"Hebeans, mostly consisted of people from Zelos and Ishtar. Known for their tawny skin and dark hair and eyes, these people are well known for their beautiful tapestries. They are the closest to The Great War's Ground Zero, so a large portion of their land is somewhat arid. As an adaptation to Hebe's subtropical biome, Hebeans invented breathable fabrics."
---The Almanac of Humanity, penned by an Azalean travel agency
Major language groups and dialects
The ethnic zone of Hebe has two distinct language groups, unsurprisingly from Zelos and Ishtar.
- Soloñol, the official language group of Zelos. Considered a Tito-Hebean language, it is most notable for its rolled consonants and tight syllabic timing. The languages within this group sound indistinguishable from each other to the untrained ear, but have subtleties that can make conversation between them one-sided. Examples of Soloñol loan words in the Universal Human Tongue include bodega and embargo.
- Inanni, the official language group of Ishtar. Considered a Cero-Hebean language, it is most notable for its nazalized vowels and greater phonetic distinctions compared to the Universal Human Tongue. Both it and Soloñol are syllable-timed, but unlike Soloñol, Inanni holds its stress depending on particulate syllabic weight. Examples of Inanni loan words in the Universal Human Tongue include jungle and shampoo.
Culture and cultural heritage
Hebean culture is all about togetherness and interconnecting with one another. Their philosophies focus on the beliefs of the individuals on themselves, others, and the world around them; this keeps them conscious about their own environmental impact, with many sources stating Hebe as the ethnic area with the lowest carbon footprint.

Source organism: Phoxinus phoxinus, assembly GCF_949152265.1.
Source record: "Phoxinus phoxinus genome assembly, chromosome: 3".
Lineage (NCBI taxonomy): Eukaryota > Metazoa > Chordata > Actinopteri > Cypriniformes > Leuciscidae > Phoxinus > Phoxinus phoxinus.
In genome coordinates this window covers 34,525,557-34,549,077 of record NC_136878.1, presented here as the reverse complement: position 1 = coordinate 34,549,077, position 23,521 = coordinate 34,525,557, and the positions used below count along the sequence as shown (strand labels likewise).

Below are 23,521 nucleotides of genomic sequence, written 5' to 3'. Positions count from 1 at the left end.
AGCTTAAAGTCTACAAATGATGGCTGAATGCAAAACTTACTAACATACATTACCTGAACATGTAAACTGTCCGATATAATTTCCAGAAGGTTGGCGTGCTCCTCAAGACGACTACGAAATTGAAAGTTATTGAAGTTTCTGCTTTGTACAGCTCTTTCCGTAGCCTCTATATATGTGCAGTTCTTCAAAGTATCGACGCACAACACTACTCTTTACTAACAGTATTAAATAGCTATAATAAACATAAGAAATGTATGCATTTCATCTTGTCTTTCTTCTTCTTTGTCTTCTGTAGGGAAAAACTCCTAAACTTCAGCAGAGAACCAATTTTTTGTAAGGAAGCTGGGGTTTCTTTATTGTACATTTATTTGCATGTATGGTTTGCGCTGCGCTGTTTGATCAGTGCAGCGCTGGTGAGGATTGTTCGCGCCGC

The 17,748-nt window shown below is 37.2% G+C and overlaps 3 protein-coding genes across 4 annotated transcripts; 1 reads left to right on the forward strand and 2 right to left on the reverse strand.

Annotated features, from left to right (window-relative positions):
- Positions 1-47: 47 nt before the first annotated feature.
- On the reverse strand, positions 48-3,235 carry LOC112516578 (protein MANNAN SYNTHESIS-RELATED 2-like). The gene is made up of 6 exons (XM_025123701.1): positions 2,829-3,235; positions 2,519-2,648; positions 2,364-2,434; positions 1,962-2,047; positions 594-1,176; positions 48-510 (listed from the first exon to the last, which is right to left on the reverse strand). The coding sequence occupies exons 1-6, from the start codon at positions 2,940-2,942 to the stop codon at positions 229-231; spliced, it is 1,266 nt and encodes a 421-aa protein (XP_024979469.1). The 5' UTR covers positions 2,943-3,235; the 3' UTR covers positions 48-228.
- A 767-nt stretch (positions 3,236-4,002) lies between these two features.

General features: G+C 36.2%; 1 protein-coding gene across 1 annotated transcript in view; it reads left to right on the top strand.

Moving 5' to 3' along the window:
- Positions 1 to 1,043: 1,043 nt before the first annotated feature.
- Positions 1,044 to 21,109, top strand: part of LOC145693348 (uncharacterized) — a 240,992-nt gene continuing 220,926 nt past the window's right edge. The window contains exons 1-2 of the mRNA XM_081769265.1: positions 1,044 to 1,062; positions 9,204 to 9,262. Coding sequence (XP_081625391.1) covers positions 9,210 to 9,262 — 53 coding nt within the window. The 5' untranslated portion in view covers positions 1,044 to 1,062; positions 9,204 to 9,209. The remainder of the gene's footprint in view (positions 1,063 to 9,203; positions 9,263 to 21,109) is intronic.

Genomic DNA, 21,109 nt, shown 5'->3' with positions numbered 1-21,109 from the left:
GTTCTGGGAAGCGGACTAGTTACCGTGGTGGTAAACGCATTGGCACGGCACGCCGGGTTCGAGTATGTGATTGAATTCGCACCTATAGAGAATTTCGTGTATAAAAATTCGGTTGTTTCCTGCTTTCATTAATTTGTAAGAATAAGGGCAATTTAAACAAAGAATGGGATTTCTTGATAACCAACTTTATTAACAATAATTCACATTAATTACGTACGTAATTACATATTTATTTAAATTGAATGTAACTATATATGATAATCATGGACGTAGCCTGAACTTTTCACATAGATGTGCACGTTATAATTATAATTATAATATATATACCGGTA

Hebean families typically stay interwoven: multiple generations living under one roof is fairly common, even after marriage. It is a customary belief that a marriage is not only a union between two adults, but a union of two families. This means that families tend to be a large part of both the dating and marriage process.It is important to note that Hebeans are not monolithic, and all have a vastly different perception of the world, through their art, language, food, and customs. What is outlined above (and below) are but a few elements that a vast majority of Hebean subcultures share.
Art & Architecture
Hebeans are well known for extravagant attention-to-detail and vivid colorations in art. For Hebeans, shape language in their artwork is important, and their most ornate scuplted patterns apply key art fundamentals such as negative space and areas of rest. Depending on the area of Hebe visited, art can be angular or soft.
This artistic form of expression is also detailed in their architecture, where pillars and building fronts tend to have precise angular patterning or sculpted scenes from either their belief systems or family history. These elements become focal points, with the areas around these details holding fairly simple shape or patterning.
Due to the arid environment, Hebean architecture doesn't hold much vivid coloration outside of the more ornate palaces and temples; if color is seen, it is usually with predominantly reddish hues and blue or green accents. This is likely due to access of materials, or natural weathering causing these buildings to lose their vividness.Most importantly, Hebean art and architecture holds a strong emphasis on the spirituality of those within the ethnic zone. Sometimes these spiritual deities are depicted as humans, but it is uncommon. Depictions of the Serpent of Kani and Stoat of the West are seen frequently in this region, as these two deities are told to have a centuries-long feud with each other. Art of Shi'a, the founder of time and mother of Sha'ism, is also seen.